Passover’s approaching, and I’m on my annual hunt for a few yummy, flourless desserts.
And I decided that this year it was finally time to tackle the one.
The one I’ve been avoiding for too long now.
The one I even TOOK A CLASS FOR. And had yet to make.
Yes, it was time.
I am in love with French macaroons (a.k.a. “macarons”) – as my Instagram will verify:
But they’ve always been somewhat of a mystery to me. I was convinced that I could never execute “the perfect” macaroon, and even after taking a great class (which helped, for sure), I’ve avoided making them. Fear of failure and all.
And I’m pretty sure that I’m not alone here – most people I know are intimidated by these little confections, and I totally get it. There are so many books, videos and blog posts out there, promising the “perfect” recipe. It can be overwhelming. And, depending on the recipe, often really complicated.
So here’s the thing – I decided that it would be better to sacrifice a little perfection to create a recipe that was delicious, of course – but ultimately doable. If there were too many complicated steps I knew that I would be unlikely to ever make them a second time – and you might not make them at all.
Which would be a shame. Because they’re so damn good. So I took a deep breath, dug out the recipe and began.
All told I wound up making three – yes, three – batches. For the first batch I faithfully adhered to the recipe I received at the Dessert Truck class.
I piped the cookies way too big (and subsequently under baked them), so I “had” to make a second batch. This time I simplified the process slightly, as I was now a bit more confident. Great results, but still a bit too fussy for my liking. So I took a chance on a third batch and streamlined it even further.
I’m sure that these are not “perfect-perfect”. They browned a little at the edges and there were (gasp!) air pockets across the tops. But they were absolutely delicious.
Even better, they can be made and filled way in advance, making them a great do-ahead dessert for your Passover meal.
Or a Wednesday.
Or right now.
heavily adapted from The Dessert Truck (see Notes, below)
1 c. (125 g.) almond flour
1 c. (125 g.) confectioner’s sugar
2 large egg whites (50 g.), at room temperature
1/2 c. (110 g.) granulated sugar
2 large egg whites (50 g.), at room temperature
Pre-heat your oven to 325. Line 2 baking sheets with parchment paper or Silpats.
In your food processor, blend the almond flour and confectioner’s sugar for one minute. Pour mixture into a large bowl.
Place 2 egg whites in the bowl of your mixer. Using the whisk attachment, beat the whites at low speed till the surface is covered in uniform tiny bubbles; there should be no “hole” in the center (read more here on how to properly beat egg whites). Increase speed to medium and slowly add the granulated sugar. Once all of the sugar has been added increase the speed to medium-high. When you start to see “tracks”, bump up the speed to high and beat until stiff peaks form.
Using a rubber spatula mix the remaining 2 egg whites into the almond-flour mixture. Once well mixed, fold in the meringue. The mixture will be very thick and viscous.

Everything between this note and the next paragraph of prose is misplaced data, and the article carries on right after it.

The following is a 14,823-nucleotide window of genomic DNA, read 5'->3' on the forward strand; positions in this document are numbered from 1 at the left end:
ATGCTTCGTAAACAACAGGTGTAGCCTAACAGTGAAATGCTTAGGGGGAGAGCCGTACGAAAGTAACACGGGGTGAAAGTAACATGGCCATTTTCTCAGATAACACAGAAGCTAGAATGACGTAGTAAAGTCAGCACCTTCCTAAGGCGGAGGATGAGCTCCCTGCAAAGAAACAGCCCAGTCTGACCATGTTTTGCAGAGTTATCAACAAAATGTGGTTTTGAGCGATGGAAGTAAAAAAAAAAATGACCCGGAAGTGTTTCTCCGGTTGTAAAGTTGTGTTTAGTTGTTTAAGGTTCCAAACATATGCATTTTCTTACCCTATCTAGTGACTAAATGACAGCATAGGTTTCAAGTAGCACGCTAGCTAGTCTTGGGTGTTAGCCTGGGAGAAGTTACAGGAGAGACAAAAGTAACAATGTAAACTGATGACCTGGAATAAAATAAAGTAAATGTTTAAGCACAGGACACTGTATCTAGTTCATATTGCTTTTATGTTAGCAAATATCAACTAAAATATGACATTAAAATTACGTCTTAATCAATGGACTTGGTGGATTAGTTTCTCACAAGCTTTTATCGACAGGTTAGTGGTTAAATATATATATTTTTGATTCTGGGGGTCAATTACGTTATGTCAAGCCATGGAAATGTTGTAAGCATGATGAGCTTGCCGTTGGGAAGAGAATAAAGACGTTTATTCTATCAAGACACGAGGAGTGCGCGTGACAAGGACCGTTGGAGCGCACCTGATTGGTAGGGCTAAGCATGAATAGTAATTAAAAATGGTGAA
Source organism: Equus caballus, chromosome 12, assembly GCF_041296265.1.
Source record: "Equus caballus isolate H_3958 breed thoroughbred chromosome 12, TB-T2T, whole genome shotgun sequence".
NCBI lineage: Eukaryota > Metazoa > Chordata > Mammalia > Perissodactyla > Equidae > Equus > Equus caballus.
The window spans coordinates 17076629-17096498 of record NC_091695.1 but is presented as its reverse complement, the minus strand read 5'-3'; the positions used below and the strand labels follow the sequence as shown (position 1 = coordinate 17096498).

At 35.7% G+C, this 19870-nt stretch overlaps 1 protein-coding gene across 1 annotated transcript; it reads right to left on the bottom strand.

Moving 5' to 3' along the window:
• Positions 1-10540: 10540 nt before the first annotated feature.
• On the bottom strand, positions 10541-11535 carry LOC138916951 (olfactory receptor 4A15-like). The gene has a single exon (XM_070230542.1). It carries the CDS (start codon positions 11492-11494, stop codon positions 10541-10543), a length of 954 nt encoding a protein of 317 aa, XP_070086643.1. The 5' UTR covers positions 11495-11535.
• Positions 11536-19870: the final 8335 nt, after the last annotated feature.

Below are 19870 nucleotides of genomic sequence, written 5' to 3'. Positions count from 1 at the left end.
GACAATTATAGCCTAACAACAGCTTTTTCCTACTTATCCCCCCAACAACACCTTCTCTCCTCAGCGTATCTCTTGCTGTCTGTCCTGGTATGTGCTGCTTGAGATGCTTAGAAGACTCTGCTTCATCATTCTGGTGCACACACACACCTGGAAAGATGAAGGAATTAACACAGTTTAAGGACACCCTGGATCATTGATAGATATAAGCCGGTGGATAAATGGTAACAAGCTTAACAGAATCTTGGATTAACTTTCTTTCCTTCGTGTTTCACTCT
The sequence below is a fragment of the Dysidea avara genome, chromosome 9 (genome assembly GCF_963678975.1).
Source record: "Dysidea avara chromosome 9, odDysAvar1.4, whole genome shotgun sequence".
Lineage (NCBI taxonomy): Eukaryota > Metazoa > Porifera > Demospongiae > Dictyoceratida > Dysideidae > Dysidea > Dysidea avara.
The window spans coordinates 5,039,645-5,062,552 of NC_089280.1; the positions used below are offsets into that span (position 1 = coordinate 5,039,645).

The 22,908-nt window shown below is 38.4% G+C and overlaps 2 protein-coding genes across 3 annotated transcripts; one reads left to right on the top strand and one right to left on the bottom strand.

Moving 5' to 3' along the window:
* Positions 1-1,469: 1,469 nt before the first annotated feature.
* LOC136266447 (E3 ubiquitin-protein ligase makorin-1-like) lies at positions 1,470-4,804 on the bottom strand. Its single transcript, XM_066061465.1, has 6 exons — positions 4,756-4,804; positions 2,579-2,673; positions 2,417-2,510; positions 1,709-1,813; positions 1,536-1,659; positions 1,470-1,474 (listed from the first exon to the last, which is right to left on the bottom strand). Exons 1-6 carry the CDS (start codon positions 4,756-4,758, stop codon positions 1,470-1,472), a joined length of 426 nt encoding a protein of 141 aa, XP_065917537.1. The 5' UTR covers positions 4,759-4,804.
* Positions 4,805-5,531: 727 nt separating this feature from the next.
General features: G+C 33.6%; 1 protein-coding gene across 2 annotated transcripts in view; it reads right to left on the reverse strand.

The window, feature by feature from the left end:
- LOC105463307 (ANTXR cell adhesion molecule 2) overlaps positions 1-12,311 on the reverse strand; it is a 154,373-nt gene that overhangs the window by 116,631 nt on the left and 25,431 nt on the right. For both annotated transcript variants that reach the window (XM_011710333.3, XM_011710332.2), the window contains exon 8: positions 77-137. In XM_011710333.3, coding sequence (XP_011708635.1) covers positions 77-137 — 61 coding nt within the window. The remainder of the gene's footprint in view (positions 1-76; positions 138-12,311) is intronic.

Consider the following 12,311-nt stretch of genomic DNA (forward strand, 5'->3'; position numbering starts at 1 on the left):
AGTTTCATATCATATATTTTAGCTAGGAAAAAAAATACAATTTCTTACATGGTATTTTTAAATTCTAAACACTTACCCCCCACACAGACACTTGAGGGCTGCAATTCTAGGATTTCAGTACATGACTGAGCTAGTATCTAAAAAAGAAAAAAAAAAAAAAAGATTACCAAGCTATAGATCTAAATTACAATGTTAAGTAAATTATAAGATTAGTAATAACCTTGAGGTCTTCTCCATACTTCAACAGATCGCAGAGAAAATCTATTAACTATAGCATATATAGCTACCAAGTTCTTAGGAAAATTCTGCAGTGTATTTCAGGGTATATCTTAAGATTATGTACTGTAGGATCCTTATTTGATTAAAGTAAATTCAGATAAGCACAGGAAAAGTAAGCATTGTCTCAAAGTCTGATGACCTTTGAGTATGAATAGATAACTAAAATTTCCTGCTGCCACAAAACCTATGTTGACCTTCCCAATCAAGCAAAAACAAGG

Transfer the mixture to a large piping bag fitted with a plain tip – I used an Ateco #5, which has a 1/2″ opening.
Pipe 1 1/2″ discs, spaced about 1″ apart, onto your prepared sheets. Rap the bottoms of the sheets against your counter to release any trapped air and let the macaroons sit out to dry (this will take anywhere from 30-60 minutes, depending on the humidity).
Bake the macaroons (one sheet at a time) until the tops are very firm and dry, about 15-20 minutes. Let cool completely on a wire rack.
Using a small spatula, carefully remove the macaroons from your baking sheets. Pair them up by size and turn half of them upside down. Using a pastry bag fitted with the same tip, pipe a little filling onto the flat sides of the cookies and sandwich them with their “mates”.
Store in an airtight container for one day, in the refrigerator for one week or in the freezer for up to a month.
1. The Dessert Truck recipe instructs you to whisk the egg whites and sugar over a pan of simmering water. This is because the whites whip up best when warm. I’ve found that as long as the egg whites are brought completely to room temperature they whip up beautifully.
2. Do not skip the “drying'” phase once you pipe out the macaroons. This forms a skin over the tops of the cookies – the batter puffs up beneath the skin while baking, resulting in that signature “foot” at the base. When the tops and sides are firm and dry (and the surface of the macaroon is no longer shiny), they’re ready to bake.
3. Once you’re confident in your macaroon skills, you can experiment with tinting and flavoring the batter. Dry ingredients (such as cocoa powder) should be added to the flour/sugar mixture, while liquids (such as food coloring or flavorings such as rose water) should be added toward the end of the final mixing process.
4. For piping the macaroon batter as well as the filling, you can use a heavy-duty gallon-size ziploc bag instead of a pastry bag. Simply fill the bag and snip a 1/2″ opening in one corner (read here on how to fill a ziploc bag).
This delicious recipe brought to you by Sheri Silver